Bake for 15 to 20 minutes until lightly golden.


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Chickpea skillet bread

I don’t know how I missed it, but when I was visiting the south of France, I never once encountered socca. Just another reason (as if I really needed one) to go back.

In the meanwhile, I’ll content myself with this chickpea skillet bread, easily put together right in my own kitchen at a moment’s notice — anytime I’m feeling the pressing need to get the heck out of the desert.

And even though my home-wrought bread is a meager substitute for the authentic experience, it will at the very least exhaust me of my chickpea flour supply (why did I buy it again? Probably for the same reason I secured that giant bag of cardamom I still need to find uses for. Surely in some untapped [by me] culinary universe I could tackle both ingredients at once. Perhaps a cardamom-scented dal to smear on the flatbread is in order?)


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Improv night: Broccoli penne with lentils

Welcome to Improv Night, when I feature a thrown-together meal from my kitchen.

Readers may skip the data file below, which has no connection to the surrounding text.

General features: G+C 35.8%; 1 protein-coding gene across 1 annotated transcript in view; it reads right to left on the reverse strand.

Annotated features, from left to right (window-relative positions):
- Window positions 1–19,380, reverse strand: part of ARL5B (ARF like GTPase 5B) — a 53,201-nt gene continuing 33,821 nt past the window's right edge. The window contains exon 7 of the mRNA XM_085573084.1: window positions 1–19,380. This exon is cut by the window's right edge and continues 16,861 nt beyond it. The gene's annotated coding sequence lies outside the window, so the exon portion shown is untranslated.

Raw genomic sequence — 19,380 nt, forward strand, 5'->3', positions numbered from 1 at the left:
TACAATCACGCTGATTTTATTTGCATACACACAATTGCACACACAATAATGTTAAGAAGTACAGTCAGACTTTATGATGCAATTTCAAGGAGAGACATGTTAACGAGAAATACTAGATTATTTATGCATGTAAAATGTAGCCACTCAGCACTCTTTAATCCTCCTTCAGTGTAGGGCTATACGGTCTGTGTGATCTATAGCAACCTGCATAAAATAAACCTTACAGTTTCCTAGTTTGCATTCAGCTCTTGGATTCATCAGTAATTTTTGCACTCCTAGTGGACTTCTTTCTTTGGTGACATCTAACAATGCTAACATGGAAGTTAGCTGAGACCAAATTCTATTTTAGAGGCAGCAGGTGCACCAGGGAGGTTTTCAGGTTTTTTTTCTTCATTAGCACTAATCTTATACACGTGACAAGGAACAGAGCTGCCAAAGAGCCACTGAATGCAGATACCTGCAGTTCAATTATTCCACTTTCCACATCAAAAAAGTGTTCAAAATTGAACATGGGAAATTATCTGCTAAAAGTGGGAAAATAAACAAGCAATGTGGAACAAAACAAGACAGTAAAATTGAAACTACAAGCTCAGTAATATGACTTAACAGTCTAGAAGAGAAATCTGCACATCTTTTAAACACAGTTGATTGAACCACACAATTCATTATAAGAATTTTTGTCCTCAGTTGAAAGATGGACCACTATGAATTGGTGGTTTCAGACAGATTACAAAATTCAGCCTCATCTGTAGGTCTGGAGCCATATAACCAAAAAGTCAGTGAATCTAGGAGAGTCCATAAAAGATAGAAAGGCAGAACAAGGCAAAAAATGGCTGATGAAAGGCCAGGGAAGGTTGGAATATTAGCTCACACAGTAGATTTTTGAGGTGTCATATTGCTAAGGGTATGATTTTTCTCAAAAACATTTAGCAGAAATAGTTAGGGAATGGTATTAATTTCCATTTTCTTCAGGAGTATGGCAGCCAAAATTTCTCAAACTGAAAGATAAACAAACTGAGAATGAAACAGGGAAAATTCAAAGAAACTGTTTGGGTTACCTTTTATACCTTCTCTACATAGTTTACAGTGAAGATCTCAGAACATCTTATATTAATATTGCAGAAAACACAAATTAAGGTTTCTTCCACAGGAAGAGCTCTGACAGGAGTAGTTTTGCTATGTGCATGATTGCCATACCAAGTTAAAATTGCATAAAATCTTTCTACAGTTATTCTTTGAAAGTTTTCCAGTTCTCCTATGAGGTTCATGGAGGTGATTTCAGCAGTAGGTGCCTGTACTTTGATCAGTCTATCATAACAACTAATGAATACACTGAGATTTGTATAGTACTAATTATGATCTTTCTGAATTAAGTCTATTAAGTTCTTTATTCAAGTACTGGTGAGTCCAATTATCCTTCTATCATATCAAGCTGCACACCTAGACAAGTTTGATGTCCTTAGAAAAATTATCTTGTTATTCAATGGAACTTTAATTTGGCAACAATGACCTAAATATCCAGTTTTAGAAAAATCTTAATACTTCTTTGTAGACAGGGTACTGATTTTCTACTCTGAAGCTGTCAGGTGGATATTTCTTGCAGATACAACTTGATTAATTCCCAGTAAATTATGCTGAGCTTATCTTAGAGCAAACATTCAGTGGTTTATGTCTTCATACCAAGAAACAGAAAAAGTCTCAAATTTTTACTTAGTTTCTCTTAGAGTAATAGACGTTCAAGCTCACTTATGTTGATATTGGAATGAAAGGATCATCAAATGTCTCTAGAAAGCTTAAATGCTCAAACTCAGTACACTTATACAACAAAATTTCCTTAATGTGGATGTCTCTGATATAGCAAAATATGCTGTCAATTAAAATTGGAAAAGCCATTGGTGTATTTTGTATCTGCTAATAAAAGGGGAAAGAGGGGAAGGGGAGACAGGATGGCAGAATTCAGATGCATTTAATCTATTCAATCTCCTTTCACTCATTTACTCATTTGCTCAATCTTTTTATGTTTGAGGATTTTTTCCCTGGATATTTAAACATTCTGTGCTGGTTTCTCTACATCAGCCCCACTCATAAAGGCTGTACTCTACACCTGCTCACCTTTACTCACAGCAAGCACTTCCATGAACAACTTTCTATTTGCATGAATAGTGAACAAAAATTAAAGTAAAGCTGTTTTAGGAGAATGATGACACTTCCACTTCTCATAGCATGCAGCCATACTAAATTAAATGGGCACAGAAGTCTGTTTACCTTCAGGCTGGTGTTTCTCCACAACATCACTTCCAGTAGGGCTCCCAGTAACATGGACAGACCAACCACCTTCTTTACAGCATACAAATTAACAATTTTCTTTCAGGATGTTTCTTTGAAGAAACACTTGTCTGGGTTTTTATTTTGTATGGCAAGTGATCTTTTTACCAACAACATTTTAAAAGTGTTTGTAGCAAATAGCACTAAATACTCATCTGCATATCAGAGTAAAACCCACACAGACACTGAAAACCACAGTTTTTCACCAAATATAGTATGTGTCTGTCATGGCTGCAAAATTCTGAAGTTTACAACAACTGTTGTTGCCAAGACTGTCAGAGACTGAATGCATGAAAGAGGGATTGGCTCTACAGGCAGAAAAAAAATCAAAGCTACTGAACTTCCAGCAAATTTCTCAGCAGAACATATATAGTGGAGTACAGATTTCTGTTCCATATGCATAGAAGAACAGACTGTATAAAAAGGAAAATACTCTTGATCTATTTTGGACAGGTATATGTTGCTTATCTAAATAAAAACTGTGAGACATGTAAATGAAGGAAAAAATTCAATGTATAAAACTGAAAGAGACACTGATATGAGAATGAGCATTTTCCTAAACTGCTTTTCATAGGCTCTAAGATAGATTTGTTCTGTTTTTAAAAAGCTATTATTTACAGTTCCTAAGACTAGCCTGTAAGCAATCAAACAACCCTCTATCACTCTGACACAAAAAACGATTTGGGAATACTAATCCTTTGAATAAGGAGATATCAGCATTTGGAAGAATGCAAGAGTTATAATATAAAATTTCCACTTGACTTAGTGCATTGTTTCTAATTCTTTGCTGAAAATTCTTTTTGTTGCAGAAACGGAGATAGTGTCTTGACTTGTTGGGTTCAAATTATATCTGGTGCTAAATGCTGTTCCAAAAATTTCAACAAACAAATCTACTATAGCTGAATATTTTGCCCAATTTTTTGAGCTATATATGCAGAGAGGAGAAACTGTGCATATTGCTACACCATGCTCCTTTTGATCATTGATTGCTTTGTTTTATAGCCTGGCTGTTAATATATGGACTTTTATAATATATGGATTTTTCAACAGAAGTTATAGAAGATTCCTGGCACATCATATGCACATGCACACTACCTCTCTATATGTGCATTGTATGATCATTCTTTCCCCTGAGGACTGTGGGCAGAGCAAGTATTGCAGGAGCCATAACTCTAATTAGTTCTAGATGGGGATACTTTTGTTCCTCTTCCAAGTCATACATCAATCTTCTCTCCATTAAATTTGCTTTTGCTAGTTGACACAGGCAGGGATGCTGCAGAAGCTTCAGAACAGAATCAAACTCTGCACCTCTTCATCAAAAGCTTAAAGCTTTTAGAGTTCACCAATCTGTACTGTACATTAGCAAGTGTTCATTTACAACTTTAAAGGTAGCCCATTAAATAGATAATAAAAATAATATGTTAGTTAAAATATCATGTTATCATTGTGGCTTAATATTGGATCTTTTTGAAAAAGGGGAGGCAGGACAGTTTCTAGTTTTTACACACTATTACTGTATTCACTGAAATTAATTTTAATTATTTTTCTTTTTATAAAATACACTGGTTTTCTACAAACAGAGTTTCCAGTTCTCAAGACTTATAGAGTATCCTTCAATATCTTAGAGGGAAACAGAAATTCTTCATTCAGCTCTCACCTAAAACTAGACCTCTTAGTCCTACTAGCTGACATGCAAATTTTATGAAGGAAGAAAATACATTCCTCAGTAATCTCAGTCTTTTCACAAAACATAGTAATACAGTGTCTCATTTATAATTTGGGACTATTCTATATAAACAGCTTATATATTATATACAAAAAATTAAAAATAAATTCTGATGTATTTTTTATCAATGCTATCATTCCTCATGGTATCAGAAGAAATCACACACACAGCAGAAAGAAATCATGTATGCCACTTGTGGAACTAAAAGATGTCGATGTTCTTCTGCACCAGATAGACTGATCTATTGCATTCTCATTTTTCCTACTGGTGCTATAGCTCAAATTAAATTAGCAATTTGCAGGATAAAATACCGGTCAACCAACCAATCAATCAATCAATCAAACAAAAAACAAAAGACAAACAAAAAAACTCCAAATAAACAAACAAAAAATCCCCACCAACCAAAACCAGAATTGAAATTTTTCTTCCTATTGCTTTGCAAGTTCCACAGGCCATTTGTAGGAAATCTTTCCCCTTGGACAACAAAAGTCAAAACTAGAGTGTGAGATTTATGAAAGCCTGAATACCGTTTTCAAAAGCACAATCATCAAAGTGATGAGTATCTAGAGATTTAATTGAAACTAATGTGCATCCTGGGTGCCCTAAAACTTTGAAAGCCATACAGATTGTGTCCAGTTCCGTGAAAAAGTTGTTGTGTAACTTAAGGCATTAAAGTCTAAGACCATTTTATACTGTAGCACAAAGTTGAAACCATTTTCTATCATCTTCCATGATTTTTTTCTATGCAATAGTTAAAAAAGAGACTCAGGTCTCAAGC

Here’s the thing: As much as I love my cookbooks, and my dog-eared food magazine collection, and the wide, wide world of worldly recipes on the web, sometimes dinner is less about following someone else’s very specific instructions and more about catering to my of-the-moment whims.

Allow me to continue: Sometimes dinner is about that fresh bundle of asparagus that looked too promising to resist, or about those languishing greens or leftover salmon. Put together with some grains or legumes from the pantry, whatever herbs or spices beg to be used, and we’re one fed and happy family. No recipe required, just a little hard-won experience and well-practiced intuition.

It’s not the timid way I used to do things, back when separate ingredients like flour and baking soda were suspect time-suckers, when I thought making muffins from a mix was the modern way to do things.